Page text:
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I work for an e-commerce company that operates solely within the United States. However, the price of goods and availability of our products depends on what State or even Zip Code you reside in (we sell alcohol).

I know that there are techniques for localized SEO on a national scale, but I was wondering if there is anyway we can do it on a Provence/State scale. I have been searching for an answer but everything seems to be on the international scale.

For example, we would prefer it if Google/Bing/Yahoo knew the location of their visitors and could point them to:

oursite.com/?state=CA

Or

oursite.com/?state=TX

Or

oursite.com/store/product1?state=MA

Is there anyway to convey this information to the search engines with either canonical tags or another approach?

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2 Answers

up vote 3 down vote accepted

Unfortunately, the only options to Geotarget your website in search engines are by country/region.

However, you can accomplish the same thing using MaxMind, which offers a GeoIP City database that breaks down visitors by:

  • Postal/Zip Code
  • City Name
  • Metro Code
  • Latitude & Longitude

When visitors arrive at your website, their IP address can be compared against this database using the above criteria, for example zip code, and redirected to the appropriate URL of your e-commerce site.

You can integrate this with your website using a number of different server-side language API's:

  • PHP
  • Python
  • Perl
  • Ruby
  • Java
  • C#
  • C ...

Many of these have easy to use open source modules. For example, I use this PHP extension: Geo IP Location, as well as this Perl module: GEO-IP

There's a free version of the database, GeoLite, which is updated once a month, and a more accurate paid version, GeoIP City. You can try an an online demo here.

There's also a JavaScript Client API, available in a paid and free version (the free version only requires an attribution statement on your website). This combines both W3C Geolocation and their GeoIP2 Web Service, which first attempts to get the visitor's location from their browser, and if not available or inaccurate, it then uses a GeoIP lookup.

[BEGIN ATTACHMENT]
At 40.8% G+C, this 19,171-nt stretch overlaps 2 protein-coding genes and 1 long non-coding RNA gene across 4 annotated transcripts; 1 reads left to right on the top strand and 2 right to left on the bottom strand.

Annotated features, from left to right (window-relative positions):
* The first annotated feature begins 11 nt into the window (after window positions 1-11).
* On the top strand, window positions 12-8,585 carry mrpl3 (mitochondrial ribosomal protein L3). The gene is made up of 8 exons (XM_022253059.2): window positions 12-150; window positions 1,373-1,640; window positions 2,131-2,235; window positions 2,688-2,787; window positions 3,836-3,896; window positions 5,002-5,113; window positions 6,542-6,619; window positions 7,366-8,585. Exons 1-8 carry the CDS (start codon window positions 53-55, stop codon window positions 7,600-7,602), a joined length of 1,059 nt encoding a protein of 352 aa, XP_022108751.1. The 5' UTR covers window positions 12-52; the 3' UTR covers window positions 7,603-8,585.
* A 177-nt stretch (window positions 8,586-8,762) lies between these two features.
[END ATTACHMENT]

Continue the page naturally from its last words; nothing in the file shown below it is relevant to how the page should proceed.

It's interesting to note that the Sample Code displays your current location live on their site, so you can see what values are returned for your browser right now. For States, look under subdivisions -> iso_code

In addition to the sample code, there's a tutorial on how to use the API here: GeoIP2 JavaScript Tutorial

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Even if the search engine does know the state of the visitor they aren't going to provide this information to you, so you're going to need to try and work this out on your side.

I'm not from the US but I believe over there you can detect the city (and thus state) of a user's IP address with reasonable accuracy, so I'd suggest doing this when someone lands on your site, but also have a dropdown in the top right corner (or similar) so they can change it if you get it wrong. Also don't forget that even if your site operates solely within the US, your site will get international traffic, so have a sensible default for non-US users.

Store this value in the user's session, rather than the URL to avoid issues with indexing.

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We already do prompt them for their ship to state when they arrive at our site. That is unfortunate, that there is not a way to provide provincial/state level canonical information. We are incorporating schema microdata on our site that includes the offers/stock availability/prices for each region that we ship to. I'm going to leave the question open in case somebody has a different answer. I'll select your answer in a day or two, if no one else responds. –  Greg Jun 14 '13 at 18:53
    
Are you auto-detecting the state based on IP, or just prompting them? I'd suggest investigating the former if you're not, if it works in most cases it should help. Tricky problem though. –  Tim Fountain Jun 14 '13 at 20:30
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